Multiply the Alternatives: Some managers believe they can reduce conflict by focusing on only one or two alternatives, thus minimising the dimensions over which people can disagree. But, in fact, teams with low incidents of interpersonal conflict have been found to do just the opposite. They deliberately develop multiple alternatives, often considering four or five options at once.
There are several reasons why considering multiple alternatives may lower interpersonal conflict. For one, it diffuses conflict: choices become less black and white, and individuals gain more room to vary the degree of their support over a range of choices. Managers can more easily shift positions without losing face.
Generating options is also a way to bring managers together in a common task. It concentrates their energy on solving problems, and it increases the likelihood of obtaining integrative solutions – alternatives that incorporate the views of a greater number of the decision-makers.
Create Common Goals: A third tactic for minimising destructive conflict involves framing strategic choices as collaborative, rather than competitive exercises. Elements of collaboration and competition coexist within any management team: executives share a stake in the company’s performance, yet their personal ambitions may make them rivals for power.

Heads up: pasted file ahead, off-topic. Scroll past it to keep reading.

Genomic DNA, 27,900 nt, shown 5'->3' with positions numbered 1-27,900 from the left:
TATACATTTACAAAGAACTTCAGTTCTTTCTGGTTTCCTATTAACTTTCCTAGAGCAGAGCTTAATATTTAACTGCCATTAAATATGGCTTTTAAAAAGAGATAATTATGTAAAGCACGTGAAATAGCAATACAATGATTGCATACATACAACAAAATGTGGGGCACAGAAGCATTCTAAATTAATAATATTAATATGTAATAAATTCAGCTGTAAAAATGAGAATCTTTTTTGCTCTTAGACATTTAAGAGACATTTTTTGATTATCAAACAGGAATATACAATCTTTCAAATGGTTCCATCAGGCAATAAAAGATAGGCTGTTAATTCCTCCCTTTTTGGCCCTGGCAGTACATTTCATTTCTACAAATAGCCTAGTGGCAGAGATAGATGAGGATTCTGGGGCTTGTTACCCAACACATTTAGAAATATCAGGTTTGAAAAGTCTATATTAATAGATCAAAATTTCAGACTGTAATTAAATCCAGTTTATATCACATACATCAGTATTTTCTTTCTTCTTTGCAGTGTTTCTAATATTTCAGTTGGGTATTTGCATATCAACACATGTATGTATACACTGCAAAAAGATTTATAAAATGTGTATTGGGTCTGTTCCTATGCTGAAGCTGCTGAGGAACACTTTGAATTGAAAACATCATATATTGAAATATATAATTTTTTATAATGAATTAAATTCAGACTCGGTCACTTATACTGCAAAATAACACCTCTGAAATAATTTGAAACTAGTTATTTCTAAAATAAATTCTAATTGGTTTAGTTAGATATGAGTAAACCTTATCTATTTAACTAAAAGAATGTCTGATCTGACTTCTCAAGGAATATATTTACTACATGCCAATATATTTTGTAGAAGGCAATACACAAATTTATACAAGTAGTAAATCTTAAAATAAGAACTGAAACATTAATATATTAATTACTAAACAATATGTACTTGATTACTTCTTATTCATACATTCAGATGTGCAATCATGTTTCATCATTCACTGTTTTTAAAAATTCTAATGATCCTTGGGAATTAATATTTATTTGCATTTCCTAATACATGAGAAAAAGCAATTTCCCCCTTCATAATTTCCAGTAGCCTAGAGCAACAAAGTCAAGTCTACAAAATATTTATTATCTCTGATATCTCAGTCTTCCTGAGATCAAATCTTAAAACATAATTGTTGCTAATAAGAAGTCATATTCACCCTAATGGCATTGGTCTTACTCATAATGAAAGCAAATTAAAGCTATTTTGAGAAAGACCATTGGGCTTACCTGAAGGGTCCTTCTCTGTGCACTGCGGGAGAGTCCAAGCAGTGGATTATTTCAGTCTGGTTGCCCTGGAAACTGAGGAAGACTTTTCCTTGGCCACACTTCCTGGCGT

Successful teams consistently frame their decisions as collaborations in which it is in everyone’s interest to achieve the best possible solution for the collective. They do so by creating a common goal around which the team could rally. Such goals do not imply homogeneous thinking, but they do require everyone to share a vision.
Many studies of group decision-making and inter group conflict demonstrate that common goals build cohesion by stressing the shared interest of all team members in the outcome of the debate.
When teams are working toward a common goal, they are less likely to see themselves as individual winners and losers and are far more likely to perceive the opinions of others correctly and to learn from them. When executives lack common goals, they tend to be close-minded and more likely to misinterpret and blame one another.
Use Humor: Teams that handle conflict well make explicit and deliberate attempts to relieve tension and at the same time promote collaborative spirit by making their business fun. Humor works as a defense mechanism to protect people from stressful and threatening situations that commonly arise in the course of making strategic decisions.